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"Allen moves the debate on power into the everyday effects of human social action. In so doing he not only enriches the debate in numerous ways but also shows how theoretical discussion of power can no longer avoid addressing power's inherent spatiality." John Agnew, Department of Geography, UCLA "John Allen provides new maps of the spatiality of power. The wonderful thing is not just that some familiar accounts are revitalised, but also that new forms of understanding power are born." Professor Nigel Thrift John Allen offers us a refreshing and provocative account of power in social theory, attending in particular to one of its missing dimensions, that of space ... this is an attractive book, welcome in particular for its attention to the complexities and multiple modalities of power." American Journal of Sociology "Lost Geographies of Powers is a subtle and well argued book. It deserves a wider readership than its title suggests and should be read by social scientists in general, not just geographers." Area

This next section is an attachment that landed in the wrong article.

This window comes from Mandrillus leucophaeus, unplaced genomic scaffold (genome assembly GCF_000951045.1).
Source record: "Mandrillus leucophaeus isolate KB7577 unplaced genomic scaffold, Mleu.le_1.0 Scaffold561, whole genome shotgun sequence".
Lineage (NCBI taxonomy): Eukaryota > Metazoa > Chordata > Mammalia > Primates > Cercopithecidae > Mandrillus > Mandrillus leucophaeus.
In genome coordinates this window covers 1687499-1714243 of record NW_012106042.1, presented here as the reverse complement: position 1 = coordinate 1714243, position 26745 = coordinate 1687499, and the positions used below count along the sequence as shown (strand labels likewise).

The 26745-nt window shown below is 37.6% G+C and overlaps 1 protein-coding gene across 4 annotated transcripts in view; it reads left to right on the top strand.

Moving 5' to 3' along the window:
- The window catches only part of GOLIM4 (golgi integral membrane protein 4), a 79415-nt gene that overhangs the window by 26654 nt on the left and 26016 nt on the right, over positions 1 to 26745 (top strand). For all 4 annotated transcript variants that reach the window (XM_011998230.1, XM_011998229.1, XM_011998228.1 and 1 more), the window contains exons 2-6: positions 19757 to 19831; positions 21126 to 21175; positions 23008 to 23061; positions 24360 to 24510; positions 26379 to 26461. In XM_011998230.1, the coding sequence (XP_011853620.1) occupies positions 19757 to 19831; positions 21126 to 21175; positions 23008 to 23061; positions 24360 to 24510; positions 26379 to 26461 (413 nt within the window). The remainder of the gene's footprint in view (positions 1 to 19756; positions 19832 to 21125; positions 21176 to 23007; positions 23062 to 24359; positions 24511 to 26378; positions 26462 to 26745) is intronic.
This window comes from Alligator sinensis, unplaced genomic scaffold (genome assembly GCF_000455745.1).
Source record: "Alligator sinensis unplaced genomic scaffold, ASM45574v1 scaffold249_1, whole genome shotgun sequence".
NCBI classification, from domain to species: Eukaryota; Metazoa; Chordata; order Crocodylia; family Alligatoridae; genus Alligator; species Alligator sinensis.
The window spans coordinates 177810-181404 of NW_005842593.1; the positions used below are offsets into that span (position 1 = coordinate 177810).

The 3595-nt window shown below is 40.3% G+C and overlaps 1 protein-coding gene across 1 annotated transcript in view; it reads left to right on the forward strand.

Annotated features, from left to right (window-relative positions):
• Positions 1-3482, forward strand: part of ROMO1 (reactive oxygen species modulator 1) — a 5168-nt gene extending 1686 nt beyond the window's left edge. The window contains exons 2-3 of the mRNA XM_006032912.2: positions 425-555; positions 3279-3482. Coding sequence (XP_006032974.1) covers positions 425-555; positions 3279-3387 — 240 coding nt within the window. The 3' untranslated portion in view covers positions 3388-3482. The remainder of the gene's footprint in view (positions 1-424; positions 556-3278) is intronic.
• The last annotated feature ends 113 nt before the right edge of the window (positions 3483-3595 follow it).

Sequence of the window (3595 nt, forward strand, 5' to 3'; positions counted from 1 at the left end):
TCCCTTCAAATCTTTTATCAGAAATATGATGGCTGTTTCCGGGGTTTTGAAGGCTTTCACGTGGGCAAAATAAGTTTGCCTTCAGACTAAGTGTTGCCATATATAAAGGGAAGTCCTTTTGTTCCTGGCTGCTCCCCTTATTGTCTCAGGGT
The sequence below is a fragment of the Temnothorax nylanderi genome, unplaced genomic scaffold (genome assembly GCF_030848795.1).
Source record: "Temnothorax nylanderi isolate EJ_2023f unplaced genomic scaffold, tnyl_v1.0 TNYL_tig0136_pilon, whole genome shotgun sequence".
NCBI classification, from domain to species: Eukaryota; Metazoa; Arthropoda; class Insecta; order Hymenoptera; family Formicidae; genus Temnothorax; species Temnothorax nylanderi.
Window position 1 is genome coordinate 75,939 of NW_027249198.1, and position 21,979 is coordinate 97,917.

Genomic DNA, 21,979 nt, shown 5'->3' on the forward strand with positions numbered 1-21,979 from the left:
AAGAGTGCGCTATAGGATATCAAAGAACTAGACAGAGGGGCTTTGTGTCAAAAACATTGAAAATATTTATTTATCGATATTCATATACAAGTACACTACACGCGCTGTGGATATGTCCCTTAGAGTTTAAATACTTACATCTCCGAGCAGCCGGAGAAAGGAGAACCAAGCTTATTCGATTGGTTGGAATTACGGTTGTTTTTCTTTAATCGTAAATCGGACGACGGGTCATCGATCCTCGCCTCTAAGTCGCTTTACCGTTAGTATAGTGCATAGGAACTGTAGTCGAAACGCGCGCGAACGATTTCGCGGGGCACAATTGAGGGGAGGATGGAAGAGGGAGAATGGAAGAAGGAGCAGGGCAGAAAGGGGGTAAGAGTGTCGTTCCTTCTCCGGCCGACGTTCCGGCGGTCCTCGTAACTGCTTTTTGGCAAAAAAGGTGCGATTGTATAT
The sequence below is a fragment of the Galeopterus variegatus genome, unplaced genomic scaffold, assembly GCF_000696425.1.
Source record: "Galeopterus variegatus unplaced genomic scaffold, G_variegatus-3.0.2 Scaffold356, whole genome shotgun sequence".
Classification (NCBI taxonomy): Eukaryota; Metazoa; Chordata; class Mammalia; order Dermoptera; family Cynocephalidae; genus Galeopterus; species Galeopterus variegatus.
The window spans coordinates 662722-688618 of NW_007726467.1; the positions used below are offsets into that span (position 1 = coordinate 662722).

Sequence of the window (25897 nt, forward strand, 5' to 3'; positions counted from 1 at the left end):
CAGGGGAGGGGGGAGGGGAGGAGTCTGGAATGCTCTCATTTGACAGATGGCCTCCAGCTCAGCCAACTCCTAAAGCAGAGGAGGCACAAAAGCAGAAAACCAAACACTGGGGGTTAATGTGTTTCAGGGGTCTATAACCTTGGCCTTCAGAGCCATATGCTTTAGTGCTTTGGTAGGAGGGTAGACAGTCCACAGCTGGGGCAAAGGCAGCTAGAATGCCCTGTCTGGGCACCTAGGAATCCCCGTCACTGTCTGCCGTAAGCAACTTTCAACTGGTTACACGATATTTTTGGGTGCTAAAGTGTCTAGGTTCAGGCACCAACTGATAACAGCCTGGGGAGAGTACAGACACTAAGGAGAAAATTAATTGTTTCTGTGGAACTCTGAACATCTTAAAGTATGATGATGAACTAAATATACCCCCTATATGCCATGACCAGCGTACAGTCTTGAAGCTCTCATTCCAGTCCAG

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John Allen is Professor of Economic Geography at the Open University. His recent publications include Rethinking the Region: Spaces of Neoliberalism (1998, with Doreen Massey and Allan Cochrane) and Human Geography Today (1999, with Doreen Massey and Phil Sarre).
Series Editorsa Preface. Acknowledgements. Chapter 1: Introduction: Lost Geographies. Part I: Spatial Vocabularies of Power. Chapter 2: Power in Things: Webera s Footnotes from the Centre. Chapter 3: Power through mobilization: From Manna s Networked Productions to Castellsa Networked Fictions. Chapter 4: Power as an Immanent Affair: Foucault and Deleuzea s Topographical Detail. Part II: Lost Geographies. Chapter 5: Power in its Various Guises (and Disguises). Chapter 6: Proximity and Reach: Were There Powers at a Distance before Latour? Chapter 7: Placing Power, or the Mischief Done by Thinking Domination is Everywhere. Chapter 8: Conclusion: Misplaced Power. Bibliography. Index.